It may not look like much, but this particle-board-and-corrugated-metal prototype could be the most practical tiny house solution yet proposed to meet the needs of the urban poor in developing and newly industrialized countries. It’s located on the terrace of the Cuckoo Hostel in Bangalore, India, and is currently occupied by the hostel’s founder, Rajat Kukreja. Designed by Sampath Reddy, an aerospace engineer who runs a modular building company called Popup Housing, the house is built on a Lego-like frame of slotted angle iron fastened together with nuts and bolts. That makes it very easy to set up – or take down, if it has to be moved – and because all of the structural materials are readily available on the scrap market, the whole thing cost less than $800. It’s already wired for electricity, and Rajat and Sampath plan to add solar panels, a rainwater catchment system, and insulating vertical garden walls. Ultimately they want to scale up the project and partner with local governments to have their structures located on unused public land as affordable housing. They’re also seeking crowdfunding to explore adding plumbing, using more sustainable materials, and developing larger-sized models. (Let’s just hope that doesn’t end up making things too complicated – and expensive.)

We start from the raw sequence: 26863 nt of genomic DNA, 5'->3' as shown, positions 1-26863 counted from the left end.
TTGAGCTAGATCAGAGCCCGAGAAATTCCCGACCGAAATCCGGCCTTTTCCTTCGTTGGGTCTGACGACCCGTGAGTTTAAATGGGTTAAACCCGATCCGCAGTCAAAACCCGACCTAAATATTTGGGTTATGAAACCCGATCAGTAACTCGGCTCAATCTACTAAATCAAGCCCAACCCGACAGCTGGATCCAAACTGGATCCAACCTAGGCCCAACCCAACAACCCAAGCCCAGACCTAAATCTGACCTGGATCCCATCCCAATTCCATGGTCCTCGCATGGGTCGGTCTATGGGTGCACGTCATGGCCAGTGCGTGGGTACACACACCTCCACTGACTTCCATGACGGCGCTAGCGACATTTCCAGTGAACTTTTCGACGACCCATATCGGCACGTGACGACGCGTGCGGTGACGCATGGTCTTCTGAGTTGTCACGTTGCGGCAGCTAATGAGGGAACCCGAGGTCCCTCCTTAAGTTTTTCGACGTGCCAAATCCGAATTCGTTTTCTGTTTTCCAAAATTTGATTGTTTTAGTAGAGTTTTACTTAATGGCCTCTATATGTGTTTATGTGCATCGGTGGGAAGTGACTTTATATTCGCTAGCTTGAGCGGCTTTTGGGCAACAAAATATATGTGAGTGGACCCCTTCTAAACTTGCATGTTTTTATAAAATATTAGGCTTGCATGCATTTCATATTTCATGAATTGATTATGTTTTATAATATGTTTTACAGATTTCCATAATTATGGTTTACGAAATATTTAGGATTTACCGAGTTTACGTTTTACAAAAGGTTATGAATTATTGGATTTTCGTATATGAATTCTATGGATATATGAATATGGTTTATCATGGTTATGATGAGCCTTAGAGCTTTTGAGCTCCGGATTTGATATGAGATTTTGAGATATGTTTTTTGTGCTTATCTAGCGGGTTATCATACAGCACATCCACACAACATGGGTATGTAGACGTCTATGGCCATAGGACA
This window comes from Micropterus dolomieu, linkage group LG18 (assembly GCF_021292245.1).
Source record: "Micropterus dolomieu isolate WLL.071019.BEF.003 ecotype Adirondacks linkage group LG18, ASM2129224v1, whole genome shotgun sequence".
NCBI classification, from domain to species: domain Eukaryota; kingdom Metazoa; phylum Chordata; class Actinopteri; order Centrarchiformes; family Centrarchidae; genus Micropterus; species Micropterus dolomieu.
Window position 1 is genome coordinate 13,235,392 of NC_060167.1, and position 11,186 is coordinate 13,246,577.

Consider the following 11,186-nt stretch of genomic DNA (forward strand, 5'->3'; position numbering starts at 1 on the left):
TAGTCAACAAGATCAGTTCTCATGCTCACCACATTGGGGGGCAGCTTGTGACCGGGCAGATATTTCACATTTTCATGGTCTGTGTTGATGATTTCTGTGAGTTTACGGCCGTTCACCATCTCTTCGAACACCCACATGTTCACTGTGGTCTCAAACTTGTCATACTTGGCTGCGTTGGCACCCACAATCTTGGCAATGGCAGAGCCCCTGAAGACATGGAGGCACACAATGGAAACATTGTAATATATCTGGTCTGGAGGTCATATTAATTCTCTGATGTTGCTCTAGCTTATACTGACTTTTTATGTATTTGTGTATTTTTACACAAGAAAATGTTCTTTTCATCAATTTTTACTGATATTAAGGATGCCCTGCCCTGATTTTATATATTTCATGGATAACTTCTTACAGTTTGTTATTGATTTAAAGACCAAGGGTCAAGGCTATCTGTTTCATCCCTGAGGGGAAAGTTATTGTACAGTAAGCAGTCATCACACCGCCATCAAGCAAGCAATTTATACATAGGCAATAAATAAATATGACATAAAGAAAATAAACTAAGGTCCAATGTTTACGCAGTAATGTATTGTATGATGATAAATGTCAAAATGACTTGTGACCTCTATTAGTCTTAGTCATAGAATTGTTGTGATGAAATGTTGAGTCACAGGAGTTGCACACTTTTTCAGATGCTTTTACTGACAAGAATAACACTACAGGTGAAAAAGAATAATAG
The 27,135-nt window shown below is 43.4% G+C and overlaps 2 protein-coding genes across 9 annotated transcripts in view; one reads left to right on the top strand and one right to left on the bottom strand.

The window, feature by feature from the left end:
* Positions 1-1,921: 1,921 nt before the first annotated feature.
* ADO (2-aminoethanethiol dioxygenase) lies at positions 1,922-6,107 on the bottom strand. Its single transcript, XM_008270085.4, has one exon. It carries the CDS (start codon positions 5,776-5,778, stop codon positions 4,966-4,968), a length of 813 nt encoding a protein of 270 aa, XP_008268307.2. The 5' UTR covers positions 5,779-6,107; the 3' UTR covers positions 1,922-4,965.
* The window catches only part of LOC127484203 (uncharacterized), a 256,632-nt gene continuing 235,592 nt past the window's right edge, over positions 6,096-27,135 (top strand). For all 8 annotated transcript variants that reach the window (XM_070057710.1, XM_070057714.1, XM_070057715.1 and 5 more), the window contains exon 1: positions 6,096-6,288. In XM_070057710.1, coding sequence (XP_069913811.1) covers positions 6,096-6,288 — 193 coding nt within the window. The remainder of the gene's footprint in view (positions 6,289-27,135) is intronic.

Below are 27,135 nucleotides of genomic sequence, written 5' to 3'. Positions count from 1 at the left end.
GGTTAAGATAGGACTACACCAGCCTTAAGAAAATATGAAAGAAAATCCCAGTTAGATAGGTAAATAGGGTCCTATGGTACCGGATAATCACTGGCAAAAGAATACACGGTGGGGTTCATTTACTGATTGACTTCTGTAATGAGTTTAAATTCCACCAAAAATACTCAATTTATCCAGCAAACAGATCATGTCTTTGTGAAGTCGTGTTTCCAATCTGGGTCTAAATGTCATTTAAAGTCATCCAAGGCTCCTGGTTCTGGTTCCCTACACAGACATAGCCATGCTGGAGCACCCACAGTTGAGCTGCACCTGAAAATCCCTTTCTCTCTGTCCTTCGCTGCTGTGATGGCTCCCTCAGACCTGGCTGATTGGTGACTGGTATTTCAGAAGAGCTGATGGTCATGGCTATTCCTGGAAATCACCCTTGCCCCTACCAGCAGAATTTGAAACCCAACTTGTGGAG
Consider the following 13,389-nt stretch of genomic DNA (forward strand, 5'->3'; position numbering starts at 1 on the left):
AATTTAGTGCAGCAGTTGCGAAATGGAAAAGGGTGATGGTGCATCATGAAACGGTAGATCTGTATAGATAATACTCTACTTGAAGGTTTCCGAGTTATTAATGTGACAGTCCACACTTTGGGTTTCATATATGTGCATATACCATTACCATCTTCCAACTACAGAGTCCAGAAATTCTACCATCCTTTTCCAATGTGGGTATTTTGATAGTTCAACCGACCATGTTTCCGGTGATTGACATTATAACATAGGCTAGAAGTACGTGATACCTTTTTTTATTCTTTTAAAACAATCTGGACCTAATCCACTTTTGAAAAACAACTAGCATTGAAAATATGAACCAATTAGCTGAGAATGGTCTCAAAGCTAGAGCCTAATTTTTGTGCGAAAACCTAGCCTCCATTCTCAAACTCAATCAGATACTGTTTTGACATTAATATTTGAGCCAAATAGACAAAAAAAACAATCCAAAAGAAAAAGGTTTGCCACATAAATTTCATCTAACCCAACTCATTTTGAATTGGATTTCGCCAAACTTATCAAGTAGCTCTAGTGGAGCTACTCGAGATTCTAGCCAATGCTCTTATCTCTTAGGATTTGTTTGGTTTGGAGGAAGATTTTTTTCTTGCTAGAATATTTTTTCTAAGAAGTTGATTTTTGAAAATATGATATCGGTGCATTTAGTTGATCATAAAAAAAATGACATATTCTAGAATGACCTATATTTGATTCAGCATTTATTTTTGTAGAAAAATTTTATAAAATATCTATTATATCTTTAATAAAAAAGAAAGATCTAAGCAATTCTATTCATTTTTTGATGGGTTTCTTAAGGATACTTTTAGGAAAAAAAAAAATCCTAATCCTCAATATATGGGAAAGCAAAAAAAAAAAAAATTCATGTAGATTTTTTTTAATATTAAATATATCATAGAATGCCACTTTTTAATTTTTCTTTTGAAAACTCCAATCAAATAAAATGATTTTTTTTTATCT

Rajat not only lives in the prototype – he has his office and music studio there as well.
Although the very lightweight construction means that the house won’t be a permanent structure, it should last five or six years, and almost all of its components can be further recycled.
Sampath (center) and Rajat (right) pose with Marvin Diaz inside their creation.